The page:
SEARCH

SEARCH BY CITATION

REFERENCES

  • 1
    Skaer TL, Robison LM, Sclar DA, Harding GH. Cancer-screening determinants among Hispanic women using migrant health clinics. J Health Care Poor Underserved. 1996;7: 33854.
  • 2
    Ries LAG, Eisner MP, Kosary CL, et al. SEER Cancer Statistics Review, 1975–2000. Bethesda, Md: National Cancer Institute; 2000. Available at: http://seer.cancer.gov/csr/1975_2000. Accessed May 2003.
  • 3
    Surveillance Epidemiology and End Results (SEER) Program SEER*Stat Database: Mortality—All COD, Public-use with State, Total U.S. for Expanded Races/Hispanics (1990–2000). Washington, DC: National Cancer Institute, DCCPS, Surveillance Research Program, Cancer Statistics Branch; November 2003.
  • 4
    Schiffman M, Brinton L, Devessa S, Fraumeni J, Joseph F. Cervical cancer. In: SchottenfeldD, FraumeniJ, JosephF, eds., Cancer Epidemiology and Prevention. New York: Oxford University Press; 1996.
  • 5
    American Cancer Society. Facts and Figures 2002. Atlanta, Ga: American Cancer Society; 2002.
  • 6
    Coughlin SS, Uhler RJ. Breast and cervical cancer screening practices among Hispanic women in the United States and Puerto Rico, 1998–1999. Prev Med. 2002;34: 24251.
  • 7
    Selvin E, Brett KM. Breast and cervical cancer screening: sociodemographic predictors among white, black, and Hispanic women. Am J Public Health. 2003;93: 61823.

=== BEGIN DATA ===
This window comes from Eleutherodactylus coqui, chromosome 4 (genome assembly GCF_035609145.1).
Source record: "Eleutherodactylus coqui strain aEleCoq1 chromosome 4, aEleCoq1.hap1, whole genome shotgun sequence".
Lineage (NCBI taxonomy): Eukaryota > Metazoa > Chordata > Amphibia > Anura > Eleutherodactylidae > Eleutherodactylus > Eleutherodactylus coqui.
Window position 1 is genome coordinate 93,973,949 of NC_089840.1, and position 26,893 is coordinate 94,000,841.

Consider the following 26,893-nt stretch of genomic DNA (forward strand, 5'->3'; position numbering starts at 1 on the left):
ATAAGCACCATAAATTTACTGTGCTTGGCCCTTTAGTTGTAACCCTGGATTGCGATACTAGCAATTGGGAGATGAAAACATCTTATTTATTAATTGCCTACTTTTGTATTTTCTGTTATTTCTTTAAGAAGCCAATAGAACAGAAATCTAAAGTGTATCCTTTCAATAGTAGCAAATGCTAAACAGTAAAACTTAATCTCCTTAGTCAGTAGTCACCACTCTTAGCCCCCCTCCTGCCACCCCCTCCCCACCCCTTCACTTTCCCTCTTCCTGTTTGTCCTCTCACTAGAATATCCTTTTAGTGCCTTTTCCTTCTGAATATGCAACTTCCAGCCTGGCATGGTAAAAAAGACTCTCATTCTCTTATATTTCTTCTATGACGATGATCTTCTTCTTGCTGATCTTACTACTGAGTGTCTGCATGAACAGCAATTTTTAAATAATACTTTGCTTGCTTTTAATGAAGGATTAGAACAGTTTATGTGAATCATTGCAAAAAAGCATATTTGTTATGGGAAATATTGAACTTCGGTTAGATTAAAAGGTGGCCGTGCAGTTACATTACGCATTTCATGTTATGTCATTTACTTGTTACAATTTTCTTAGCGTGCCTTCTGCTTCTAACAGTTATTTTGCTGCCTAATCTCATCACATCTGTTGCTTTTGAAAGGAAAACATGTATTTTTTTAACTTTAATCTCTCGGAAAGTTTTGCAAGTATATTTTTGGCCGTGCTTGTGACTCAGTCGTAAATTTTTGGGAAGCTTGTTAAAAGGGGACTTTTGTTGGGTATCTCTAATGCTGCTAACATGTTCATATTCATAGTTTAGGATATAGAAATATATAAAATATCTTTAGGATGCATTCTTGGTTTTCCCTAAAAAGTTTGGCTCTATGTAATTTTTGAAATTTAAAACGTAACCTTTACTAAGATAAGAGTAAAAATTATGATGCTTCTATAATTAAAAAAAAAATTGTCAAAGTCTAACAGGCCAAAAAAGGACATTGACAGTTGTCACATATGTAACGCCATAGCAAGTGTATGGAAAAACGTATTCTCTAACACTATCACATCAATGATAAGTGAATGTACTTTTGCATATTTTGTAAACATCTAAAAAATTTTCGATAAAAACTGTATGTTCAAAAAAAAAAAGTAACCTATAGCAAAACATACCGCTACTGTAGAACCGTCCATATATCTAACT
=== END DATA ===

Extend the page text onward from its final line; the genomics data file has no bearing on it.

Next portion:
• 8
    Hubbell FA, Chavez LR, Mishra SI, Valdez RB. Beliefs about sexual behavior and other predictors of Papanicolaou smear screening among Latinas and Anglo women. Arch Intern Med. 1996;156: 23538.
  • 9
    Solis JM, Marks G, Garcia M, Shelton D. Acculturation, access to care, and use of preventive services by Hispanics: findings from HHANES 1982–84. Am J Public Health. 1990;80(suppl):1119.
  • 10
    Buller D, Modiano MR, Guernsey de Zapien J, Meister J, Saltzman S, Hunsaker F. Predictors of cervical cancer screening in Mexican American women of reproductive age. J Health Care Poor Underserved. 1998;9: 7695.
  • 11
    Suarez L, Pulley L. Comparing acculturation scales and their relationship to cancer screening among older Mexican-American women. J Natl Cancer Inst Monogr. 1995;18: 417.
  • 12
    Zavertnik JJ. Strategies for reaching poor blacks and Hispanics in Dade County, Florida. Cancer. 1993;72(3 suppl):108892.
  • 13
    Harlan LC, Bernstein AB, Kessler LG. Cervical cancer screening: who is not screened and why? Am J Public Health. 1991;81: 88590.
  • 14
    U.S. Census Bureau. Statistics Report. June 2003. Available at: http://www.census.gov. Accessed October 30, 2003.
  • 15
    Centers for Disease Control and Prevention. 2000 National Health Interview Survey, NHIS Survey Description. National Center for Health Statistics. Available at: http://www.cdc.gov/nchs/nhis.htm. Accessed October 6, 2003.
  • 16
    Zhang J, Yu KF. What's the relative risk? A method of correcting the odds ratio in cohort studies of common outcomes. JAMA. 1998;280: 16901.
  • 17
    Zambrana RE, Breen N, Fox SA, Gutierrez-Mohamed ML. Use of cancer screening practices by Hispanic women: analyses by subgroup. Prev Med. 1999;29(6 pt 1):46677.
  • 18
    Derose KP, Baker DW. Limited English proficiency and Latinos’ use of physician services. Med Care Res Rev. 2000;57: 7691.
  • 19
    Robert Wood Johnson Foundation. New Survey Shows Language Barriers Causing Many Hispanics to Skip Care. Available at: http://www.rwjf.org. Accessed January 20, 2004.
  • 20
    McPhee SJ, Nguyen TT, Shema SJ, et al. Validation of recall of breast and cervical cancer screening by women in an ethnically diverse population. Prev Med. 2002;35: 46373.